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Dhaka Tribune

Why so many fires in Narayanganj?

Fire safety breaches rampant at many factories in the district

Update : 13 Jul 2021, 11:06 PM

The industrial city of Narayanganj continues to be a hotspot for fire incidents, with at least 105 lives lost in scores of blazes over the past year and a half.

Sources at the district firefighting unit said they fought 127 fires at small and heavy industries in the city last year, while countless smaller fires went unreported.

Fires frequently tend to get out of control because the workers of many factories lack basic fire safety equipment and training. Poor designs of the factories also make fighting and escaping fires particularly difficult, the firefighters added.  

“We found that more than 90% of the factories do not have proper firefighting equipment in Narayanganj. The rest of the factories have firefighting systems, but they do not meet safety standards. The workers cannot fight flames at all like this,” Fire Service and Civil Defence Narayanganj district unit Deputy Director Abdullah Al Arefin told Dhaka Tribune.

According to the district unit, fires broke out in 2020 at 33 export-oriented garment factories, 13 local garment manufacturing factories, and 81 factories of various sizes that manufacture other products. There were 92 fire incidents in households the same year.

Also Read -  Charred bones leave firefighters horrified

The main causes of the fires were electrical short circuits, boiler explosions and gas leaks.

The district unit does not have a list of factories that are vulnerable to fire risks, as the approval and renewal of fire safety licenses for multi-storey buildings and industrial plants is handled by Fire Service and Civil Defence headquarters, Deputy Director Arefin said. 

However, the district unit had visited more than a hundred factories and establishments this year and observed that none of them had proper fire safety measures in place, he added.

Regarding the fire at Hashem Foods Limited factory in Rupganj that claimed 52 lives on July 8, Arefin said: “There were chemicals to make plastic bottles stored on every floor of the factory. This chemical emits an extremely toxic gas if it is not kept at the right temperature.”

The manner in which the chemicals were found at the factory suggested that storage rules were not followed. There were products in the corridors and even in the stairwell, which made it difficult for firefighters to navigate the building.

“We did not find a single fire extinguisher of any fire-fighting equipment at all. We cannot understand how production could take place in such conditions,” Arefin added.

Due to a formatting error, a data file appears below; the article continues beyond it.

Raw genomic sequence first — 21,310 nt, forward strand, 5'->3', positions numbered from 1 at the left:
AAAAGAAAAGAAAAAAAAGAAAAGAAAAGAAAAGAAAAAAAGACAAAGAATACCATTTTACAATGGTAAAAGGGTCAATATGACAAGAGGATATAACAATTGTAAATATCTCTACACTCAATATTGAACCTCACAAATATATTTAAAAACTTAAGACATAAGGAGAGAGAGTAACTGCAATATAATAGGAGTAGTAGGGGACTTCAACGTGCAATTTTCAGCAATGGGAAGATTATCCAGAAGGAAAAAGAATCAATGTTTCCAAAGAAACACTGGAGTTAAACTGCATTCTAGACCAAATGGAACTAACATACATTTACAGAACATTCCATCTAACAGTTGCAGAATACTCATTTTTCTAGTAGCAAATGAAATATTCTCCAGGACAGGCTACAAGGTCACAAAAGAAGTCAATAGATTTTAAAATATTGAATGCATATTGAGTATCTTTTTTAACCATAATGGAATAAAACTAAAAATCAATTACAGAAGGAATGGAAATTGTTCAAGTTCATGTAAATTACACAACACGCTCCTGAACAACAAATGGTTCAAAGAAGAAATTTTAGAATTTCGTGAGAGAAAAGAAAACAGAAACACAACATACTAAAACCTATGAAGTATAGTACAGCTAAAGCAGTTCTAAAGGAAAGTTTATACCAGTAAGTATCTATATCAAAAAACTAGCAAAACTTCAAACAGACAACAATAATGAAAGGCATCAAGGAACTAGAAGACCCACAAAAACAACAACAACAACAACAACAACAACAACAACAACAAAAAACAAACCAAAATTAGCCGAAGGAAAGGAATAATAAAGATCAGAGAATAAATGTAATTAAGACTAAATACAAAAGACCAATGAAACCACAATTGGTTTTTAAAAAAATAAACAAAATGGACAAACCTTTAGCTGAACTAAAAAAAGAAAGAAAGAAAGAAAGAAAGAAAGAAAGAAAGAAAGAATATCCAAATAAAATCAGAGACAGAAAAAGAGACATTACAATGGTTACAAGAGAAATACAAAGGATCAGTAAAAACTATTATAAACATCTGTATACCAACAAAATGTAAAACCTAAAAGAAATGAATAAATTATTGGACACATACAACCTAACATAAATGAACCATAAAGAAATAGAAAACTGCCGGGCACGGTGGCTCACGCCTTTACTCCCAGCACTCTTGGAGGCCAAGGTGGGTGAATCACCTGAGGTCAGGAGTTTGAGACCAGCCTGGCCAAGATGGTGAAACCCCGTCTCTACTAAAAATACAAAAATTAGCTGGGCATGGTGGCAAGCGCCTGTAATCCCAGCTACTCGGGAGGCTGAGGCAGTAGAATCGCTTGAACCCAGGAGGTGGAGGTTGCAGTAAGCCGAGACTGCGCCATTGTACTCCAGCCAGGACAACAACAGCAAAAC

Hashem Foods factory received fire safety approval in 2000

Soumen Barua, deputy inspector general (Narayanganj zone) of the Department of Inspection for Factories and Establishments (DIFE), said: “When we approve a factory, we see its documents, firefighting system of the building, machinery and how much machinery is being loaded. That factory received our approval in 2000.

“We cannot say if any design faults or defects in the construction of the building had developed since then,” he added.

Rupganj Upazila Parishad Chairman Md Shahjahan Bhuiyan told Dhaka Tribune the factory building was constructed in 1996 without any approval from the relevant authorities. As the building was constructed illegally, there are no records of its designs. 

“There are more than two hundred factories in the upazila. Nobody bothers to take approval from us, except one or two. 

“We have a committee consisting of engineers, representatives of the fire service, and the Department of Environment that approves the construction of the building,” he said.

Also Read - In pictures: Aftermath of Narayanganj factory fire

Narayanganj does not have treatment facilities for burn injuries either.

AB Siddique, president of the Citizens’ Committee of Narayanganj, said the committee had been demanding a burn unit at the government hospital for a long time due to the alarming number of fire incidents. 

“Only two hospitals have primary treatment facilities for burn injuries,” he said.

However, Narayanganj district Civil Surgeon Dr Mohammad Imtiaz thinks the district does not need a burn unit.  

“Sheikh Hasina National Institute of Burn and Plastic Surgery in Dhaka is 20 to 30 minutes away. We can arrange a ward of 5-10 beds at two government hospitals for burn injury treatment, and that is enough,” he added.

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